By and large the mainstream media ignored those survey results when reporting on President Bush’s meeting with Pope Benedict XVI, even though with only a minimal amount of effort the Zogby survey data could have been used to show that American Catholics in fact had a great deal in common with the policies of the Bush Administration. Obviously that was not the narrative that guided the mainstream media representation of encounters between the Vatican and the White House during the Bush years. Even though the press came down hard against the Bush Administration, conservatives never went out of their way to claim that President Bush was a “better Catholic” than the Pope. But now that a Democrat is in the White House, liberals like Kathleen Kennedy Townsend find it imperative to find as many similarities as possible between the beliefs of American Catholics and White House policies.
What could have caused liberals to suddenly feel the need to qualify the moral authority of the Pope?
Some people believed that Pope Benedict’s meeting with Barack Obama amounted to a slap in the face of conservative American Catholics, who have criticized Obama’s liberal stands and actions on abortion, a silly notion considering the official status of both men. Even more obviously, they didn’t understand Benedict or know his history. When Obama met Benedict, the Pope began with a lesson on the fundamental nature of human life:
… “In the course of their cordial exchanges, the conversation turned first of all to questions which are in the interest of all and which constitute a great challenge … such as the defense and promotion of life and the right to abide by one’s conscience,” the statement said.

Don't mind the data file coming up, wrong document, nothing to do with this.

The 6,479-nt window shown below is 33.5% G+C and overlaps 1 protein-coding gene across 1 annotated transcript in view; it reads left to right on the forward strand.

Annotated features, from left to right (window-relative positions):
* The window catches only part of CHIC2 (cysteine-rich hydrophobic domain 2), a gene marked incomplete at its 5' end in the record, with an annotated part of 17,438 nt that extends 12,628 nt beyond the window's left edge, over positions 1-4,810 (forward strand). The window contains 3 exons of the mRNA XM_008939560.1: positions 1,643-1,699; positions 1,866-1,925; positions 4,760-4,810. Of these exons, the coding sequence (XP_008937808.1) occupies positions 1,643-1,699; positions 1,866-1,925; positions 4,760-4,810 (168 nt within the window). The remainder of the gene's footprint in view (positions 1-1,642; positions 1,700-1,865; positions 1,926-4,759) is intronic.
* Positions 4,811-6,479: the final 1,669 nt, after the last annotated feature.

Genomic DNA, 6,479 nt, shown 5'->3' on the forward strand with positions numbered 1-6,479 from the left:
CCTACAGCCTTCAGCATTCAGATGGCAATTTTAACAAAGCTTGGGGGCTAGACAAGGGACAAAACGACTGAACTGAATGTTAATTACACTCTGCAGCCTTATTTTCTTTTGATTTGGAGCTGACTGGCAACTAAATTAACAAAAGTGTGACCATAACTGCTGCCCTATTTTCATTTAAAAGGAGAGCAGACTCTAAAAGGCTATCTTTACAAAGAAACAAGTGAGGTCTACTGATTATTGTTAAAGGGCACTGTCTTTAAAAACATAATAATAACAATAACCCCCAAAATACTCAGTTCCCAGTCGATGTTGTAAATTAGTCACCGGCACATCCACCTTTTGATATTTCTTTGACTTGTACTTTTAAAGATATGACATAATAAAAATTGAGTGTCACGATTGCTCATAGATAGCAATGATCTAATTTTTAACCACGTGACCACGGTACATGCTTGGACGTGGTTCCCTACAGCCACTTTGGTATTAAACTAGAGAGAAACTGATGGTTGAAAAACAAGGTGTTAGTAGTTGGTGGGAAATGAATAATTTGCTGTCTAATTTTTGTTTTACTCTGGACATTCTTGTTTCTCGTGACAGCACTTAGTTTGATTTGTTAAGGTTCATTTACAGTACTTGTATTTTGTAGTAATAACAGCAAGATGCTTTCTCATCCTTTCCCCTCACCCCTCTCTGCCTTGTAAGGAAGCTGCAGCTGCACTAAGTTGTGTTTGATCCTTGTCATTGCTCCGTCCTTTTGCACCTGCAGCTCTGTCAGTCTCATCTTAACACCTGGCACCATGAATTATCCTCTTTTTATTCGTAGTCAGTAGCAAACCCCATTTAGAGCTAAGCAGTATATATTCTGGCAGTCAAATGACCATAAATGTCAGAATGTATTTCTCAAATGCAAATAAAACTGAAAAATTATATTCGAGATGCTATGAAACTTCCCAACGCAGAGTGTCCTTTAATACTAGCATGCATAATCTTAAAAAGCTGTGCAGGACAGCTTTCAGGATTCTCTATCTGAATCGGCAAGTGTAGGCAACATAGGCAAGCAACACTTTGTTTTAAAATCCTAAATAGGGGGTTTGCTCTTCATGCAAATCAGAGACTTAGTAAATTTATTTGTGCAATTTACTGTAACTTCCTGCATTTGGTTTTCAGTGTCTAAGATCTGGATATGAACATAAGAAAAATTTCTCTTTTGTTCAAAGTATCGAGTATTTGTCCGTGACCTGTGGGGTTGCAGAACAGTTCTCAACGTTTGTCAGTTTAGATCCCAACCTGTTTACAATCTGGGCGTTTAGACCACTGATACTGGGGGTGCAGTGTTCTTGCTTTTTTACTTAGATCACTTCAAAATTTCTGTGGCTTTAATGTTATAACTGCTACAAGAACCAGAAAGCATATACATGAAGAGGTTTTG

Even in his gift to the U.S. leader, the pope sought to underscore his beliefs. Benedict gave Obama a copy of a Vatican document on bioethics that hardened the church’s opposition to using embryos for stem cell research, cloning and in-vitro fertilization. Obama supports stem cell research.
“Yes, this is what we had talked about,” Obama said, telling the pope he would read it on the flight to his next stop, Ghana.
There is no word in this report about what Obama gave the Pope as a gift, although it does say that Obama brought a letter from Ted Kennedy and a request to keep the Senator in the Pope’s prayers. One hopes that Obama is getting better protocol advice on gift exchanges than he did with Gordon Brown’s visit and his audience with Queen Elizabeth. The Pope’s gift, though, sent a message. The Vatican later confirmed that Benedict had only given copies of his recent encyclical on human dignity in economics to other heads of state, not the policy position on bioethics.
Finally — a real Papal smackdown. Only … this was not the smackdown that Liberals were looking for: a conversation dominated by the Pope and centered around the sanctity of human life and the Church’s opposition to the destruction of human embryos for medical research; a special copy of a Papal encyclical on bioethics which no other head of state has received.
All of the sudden, frightened liberals have started circling the wagons and questioning the absolute moral authority that they so eagerly gave the Vatican during the height of the Iraq war.
A decade ago, American conservatives wondered if Pope John Paul II would ever speak directly to President Clinton about his numerous marital infidelities. Adultery is, after all, a sin. Yet we also wondered if the mainstream media would actually feel compelled to report on such a conversation. With a Democrat in the White House again, we seem to be right back in the same situation. The moral authority given to the Pope over matters of war (a war that is still ongoing by the way, despite the overall lack of mainstream media interest since January 20th) suddenly seems to be a bad thing when applied to abortion and bioethics. So much for the “fierce moral urgency of change.”